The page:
Huge irrigation pivots powered by electricity or natural gas water huge fields of row crops; drip irrigation is used on vegetables.
Using GPS technology, for instance, farmers can plow in the spring — with the tractor steering itself through the field and being turned around by the operator at the end of the row. Then at harvest time, the tractor can drive itself in the exact same path, increasing the amount of cotton picked.
But Brian Corbett, co-owner of Ty-Core Farms in Lowndes County, said not a lot has changed in the farming business in the last 15 years.
As far as picking technology goes, it’s pretty much the same, but packaging and marketing is becoming a much bigger issue, he said.
“We’re getting orders where we have to put stickers on every pepper,” Corbett said. “So we have to buy equipment that will apply the stuff to it and other things like that.”
Corbett grew up in farming. His dad started growing tobacco until the tobacco companies bought his farm in the early 2000s, Corbett said. Now, he grows and sells fresh vegetables all over the eastern United States. Ty-Core Farms sells about 1.2 million packages a year to cities mostly along the East Coast.
Its number one cash crop is bell peppers, but it also grows about seven different kinds of crops, including eggplants, cabbage and zucchini.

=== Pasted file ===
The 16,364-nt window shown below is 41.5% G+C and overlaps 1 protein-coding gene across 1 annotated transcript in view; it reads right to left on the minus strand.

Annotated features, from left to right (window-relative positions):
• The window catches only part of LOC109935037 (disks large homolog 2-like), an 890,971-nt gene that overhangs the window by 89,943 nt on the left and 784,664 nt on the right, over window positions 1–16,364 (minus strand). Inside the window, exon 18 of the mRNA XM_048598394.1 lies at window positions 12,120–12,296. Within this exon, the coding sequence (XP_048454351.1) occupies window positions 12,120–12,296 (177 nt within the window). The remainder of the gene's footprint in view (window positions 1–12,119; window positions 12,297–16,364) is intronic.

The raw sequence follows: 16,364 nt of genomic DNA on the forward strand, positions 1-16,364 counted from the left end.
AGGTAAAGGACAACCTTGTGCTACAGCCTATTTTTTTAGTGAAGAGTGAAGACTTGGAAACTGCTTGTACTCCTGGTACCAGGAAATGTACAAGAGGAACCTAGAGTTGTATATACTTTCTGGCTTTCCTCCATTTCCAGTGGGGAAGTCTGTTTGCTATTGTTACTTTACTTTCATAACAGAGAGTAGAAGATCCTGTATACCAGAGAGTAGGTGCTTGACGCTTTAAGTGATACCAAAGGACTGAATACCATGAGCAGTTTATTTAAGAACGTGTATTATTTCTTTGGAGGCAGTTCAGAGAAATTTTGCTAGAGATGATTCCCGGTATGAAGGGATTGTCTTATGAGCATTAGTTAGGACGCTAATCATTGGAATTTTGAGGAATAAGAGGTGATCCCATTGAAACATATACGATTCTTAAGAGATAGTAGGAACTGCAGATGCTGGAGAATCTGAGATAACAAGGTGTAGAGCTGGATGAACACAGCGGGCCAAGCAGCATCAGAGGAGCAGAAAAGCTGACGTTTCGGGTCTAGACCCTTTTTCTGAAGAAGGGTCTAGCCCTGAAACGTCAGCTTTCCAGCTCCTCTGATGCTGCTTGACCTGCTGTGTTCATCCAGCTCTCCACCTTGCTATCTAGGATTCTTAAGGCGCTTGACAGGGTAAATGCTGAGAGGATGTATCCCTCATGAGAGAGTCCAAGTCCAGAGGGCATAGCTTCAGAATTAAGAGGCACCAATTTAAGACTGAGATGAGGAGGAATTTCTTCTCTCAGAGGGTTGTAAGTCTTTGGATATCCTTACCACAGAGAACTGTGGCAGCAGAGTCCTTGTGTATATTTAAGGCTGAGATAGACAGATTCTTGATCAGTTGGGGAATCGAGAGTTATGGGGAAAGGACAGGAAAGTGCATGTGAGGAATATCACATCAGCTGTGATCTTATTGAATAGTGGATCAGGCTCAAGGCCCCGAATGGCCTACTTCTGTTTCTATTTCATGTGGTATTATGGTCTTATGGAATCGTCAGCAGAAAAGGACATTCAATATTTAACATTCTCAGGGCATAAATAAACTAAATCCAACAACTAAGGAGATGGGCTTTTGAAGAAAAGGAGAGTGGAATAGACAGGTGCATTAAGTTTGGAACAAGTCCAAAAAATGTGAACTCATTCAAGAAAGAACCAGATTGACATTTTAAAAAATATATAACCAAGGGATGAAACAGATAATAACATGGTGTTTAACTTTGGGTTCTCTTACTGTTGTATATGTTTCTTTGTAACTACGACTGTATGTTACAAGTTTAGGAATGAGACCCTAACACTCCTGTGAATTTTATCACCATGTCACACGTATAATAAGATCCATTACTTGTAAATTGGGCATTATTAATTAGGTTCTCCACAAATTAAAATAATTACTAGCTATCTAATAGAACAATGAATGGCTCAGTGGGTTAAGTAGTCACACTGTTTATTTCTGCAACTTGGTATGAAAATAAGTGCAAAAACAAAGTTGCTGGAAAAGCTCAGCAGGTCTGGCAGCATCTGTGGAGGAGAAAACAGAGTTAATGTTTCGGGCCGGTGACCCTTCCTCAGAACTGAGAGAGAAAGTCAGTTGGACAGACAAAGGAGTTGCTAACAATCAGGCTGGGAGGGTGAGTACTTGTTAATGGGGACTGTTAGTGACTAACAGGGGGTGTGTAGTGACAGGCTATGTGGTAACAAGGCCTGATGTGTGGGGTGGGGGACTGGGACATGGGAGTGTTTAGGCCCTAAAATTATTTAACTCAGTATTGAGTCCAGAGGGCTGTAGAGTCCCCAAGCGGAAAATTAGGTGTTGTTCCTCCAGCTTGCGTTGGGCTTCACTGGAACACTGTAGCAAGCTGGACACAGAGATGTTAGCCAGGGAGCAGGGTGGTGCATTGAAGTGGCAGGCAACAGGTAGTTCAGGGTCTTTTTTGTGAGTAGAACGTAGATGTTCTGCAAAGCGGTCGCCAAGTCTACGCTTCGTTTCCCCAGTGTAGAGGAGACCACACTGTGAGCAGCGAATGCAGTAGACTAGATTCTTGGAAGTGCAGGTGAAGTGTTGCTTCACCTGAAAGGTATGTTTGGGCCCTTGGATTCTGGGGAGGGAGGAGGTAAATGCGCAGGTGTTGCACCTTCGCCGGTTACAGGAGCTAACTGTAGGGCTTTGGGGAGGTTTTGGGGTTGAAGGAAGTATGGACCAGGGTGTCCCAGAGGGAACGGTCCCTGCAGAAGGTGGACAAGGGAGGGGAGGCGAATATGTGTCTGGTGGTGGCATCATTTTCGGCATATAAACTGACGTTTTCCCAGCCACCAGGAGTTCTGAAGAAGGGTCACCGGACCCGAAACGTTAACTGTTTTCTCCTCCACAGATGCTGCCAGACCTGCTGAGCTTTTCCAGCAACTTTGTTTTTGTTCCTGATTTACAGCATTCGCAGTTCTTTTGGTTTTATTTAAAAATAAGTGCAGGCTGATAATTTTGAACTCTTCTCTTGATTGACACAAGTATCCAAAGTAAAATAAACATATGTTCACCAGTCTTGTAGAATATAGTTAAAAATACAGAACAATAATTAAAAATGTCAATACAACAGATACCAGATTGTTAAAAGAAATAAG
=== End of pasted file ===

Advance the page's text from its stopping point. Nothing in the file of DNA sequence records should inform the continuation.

Global positioning system planting is a new trend in agriculture.
"A lot of people are going to the precision farming to try to save money, cut costs, make it more economical," said Ken Hickey, a Thomas County farmer.
GPS is set on a tractor, the operator releases the steering wheel, and the GPS decides the row for planting and guides the tractor to the end of the row, where the operator turns the tractor around. The GPS method is repeated on the next row.
GPS also is used to fertilize, spray and gather crops.
"If you sit still and never do anything, you'll never get ahead," said Hickey, a longtime Thomas County commissioner.
Jessica Brim Kirk, director of food safety and marketing at Lewis Taylor Farms in Tift County, said the farm uses drones to look at the overall slope of the land and help with planning out what crop to plant where, as well as working with researchers to implement cutting-edge practices in the field.
“We do a lot of work hand in hand with the University of Georgia and extension,” she said. “It’s a win-win for everybody. They learn something, we learn something in turn and it’s a more hands-on learning experience for the kids.”
Kirk said things have changed in the industry even since she was a little girl, growing up on the farm.
“Everything’s done by GPS,” she said. “It’s not done by hand anymore. There’s so many different crops. We grow both organics and conventional vegetables now.”
She said that one issue that she sees is a lot of misinformation concerning agriculture.
“People aren’t educated about what stuff is, what it means and why it’s done one way or another,” she said.
She gave genetically modified organisms as an example. Many people have a problem with GMOs because they think they are something like a franken-food, cooked up in a lab that will harm people who consume it.
“Most of your consumables, although they may have created a genetically modified version of it, they’re not on the market,” she said. “Most people don’t realize that. You can’t go to the store and buy GMO squash, it doesn’t exist. They have it in cotton and in corn, but it’s for feed corn for livestock, not for people to eat.”